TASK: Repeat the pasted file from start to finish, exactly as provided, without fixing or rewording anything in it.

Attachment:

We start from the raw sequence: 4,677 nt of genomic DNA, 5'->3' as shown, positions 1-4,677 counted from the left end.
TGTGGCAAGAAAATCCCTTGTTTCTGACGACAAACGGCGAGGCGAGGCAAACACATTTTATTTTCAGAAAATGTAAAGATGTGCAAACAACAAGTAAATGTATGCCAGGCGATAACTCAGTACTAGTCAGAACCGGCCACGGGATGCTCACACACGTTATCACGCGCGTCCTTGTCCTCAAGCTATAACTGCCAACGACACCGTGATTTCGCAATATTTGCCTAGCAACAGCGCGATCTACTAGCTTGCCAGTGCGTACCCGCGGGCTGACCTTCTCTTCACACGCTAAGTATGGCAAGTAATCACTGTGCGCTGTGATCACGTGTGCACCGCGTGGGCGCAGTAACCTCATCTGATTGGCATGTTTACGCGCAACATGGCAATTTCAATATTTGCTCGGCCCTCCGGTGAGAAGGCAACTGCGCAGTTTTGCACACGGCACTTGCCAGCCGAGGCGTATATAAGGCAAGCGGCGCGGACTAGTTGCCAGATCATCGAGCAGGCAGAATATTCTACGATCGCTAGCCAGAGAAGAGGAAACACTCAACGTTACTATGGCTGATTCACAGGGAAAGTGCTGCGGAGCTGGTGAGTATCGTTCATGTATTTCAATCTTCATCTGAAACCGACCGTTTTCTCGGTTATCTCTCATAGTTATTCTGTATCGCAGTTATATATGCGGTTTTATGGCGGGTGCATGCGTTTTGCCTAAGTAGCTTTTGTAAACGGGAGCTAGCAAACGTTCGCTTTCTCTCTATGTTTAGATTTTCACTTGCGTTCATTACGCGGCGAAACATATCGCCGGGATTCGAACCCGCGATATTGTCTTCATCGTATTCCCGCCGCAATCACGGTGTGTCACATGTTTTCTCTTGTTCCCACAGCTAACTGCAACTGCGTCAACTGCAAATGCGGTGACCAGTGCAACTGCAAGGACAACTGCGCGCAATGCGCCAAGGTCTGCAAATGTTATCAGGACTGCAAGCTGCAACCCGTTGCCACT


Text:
We start from the raw sequence: 4,677 nt of genomic DNA, 5'->3' as shown, positions 1-4,677 counted from the left end.
TGTGGCAAGAAAATCCCTTGTTTCTGACGACAAACGGCGAGGCGAGGCAAACACATTTTATTTTCAGAAAATGTAAAGATGTGCAAACAACAAGTAAATGTATGCCAGGCGATAACTCAGTACTAGTCAGAACCGGCCACGGGATGCTCACACACGTTATCACGCGCGTCCTTGTCCTCAAGCTATAACTGCCAACGACACCGTGATTTCGCAATATTTGCCTAGCAACAGCGCGATCTACTAGCTTGCCAGTGCGTACCCGCGGGCTGACCTTCTCTTCACACGCTAAGTATGGCAAGTAATCACTGTGCGCTGTGATCACGTGTGCACCGCGTGGGCGCAGTAACCTCATCTGATTGGCATGTTTACGCGCAACATGGCAATTTCAATATTTGCTCGGCCCTCCGGTGAGAAGGCAACTGCGCAGTTTTGCACACGGCACTTGCCAGCCGAGGCGTATATAAGGCAAGCGGCGCGGACTAGTTGCCAGATCATCGAGCAGGCAGAATATTCTACGATCGCTAGCCAGAGAAGAGGAAACACTCAACGTTACTATGGCTGATTCACAGGGAAAGTGCTGCGGAGCTGGTGAGTATCGTTCATGTATTTCAATCTTCATCTGAAACCGACCGTTTTCTCGGTTATCTCTCATAGTTATTCTGTATCGCAGTTATATATGCGGTTTTATGGCGGGTGCATGCGTTTTGCCTAAGTAGCTTTTGTAAACGGGAGCTAGCAAACGTTCGCTTTCTCTCTATGTTTAGATTTTCACTTGCGTTCATTACGCGGCGAAACATATCGCCGGGATTCGAACCCGCGATATTGTCTTCATCGTATTCCCGCCGCAATCACGGTGTGTCACATGTTTTCTCTTGTTCCCACAGCTAACTGCAACTGCGTCAACTGCAAATGCGGTGACCAGTGCAACTGCAAGGACAACTGCGCGCAATGCGCCAAGGTCTGCAAATGTTATCAGGACTGCAAGCTGCAACCCGTTGCCACT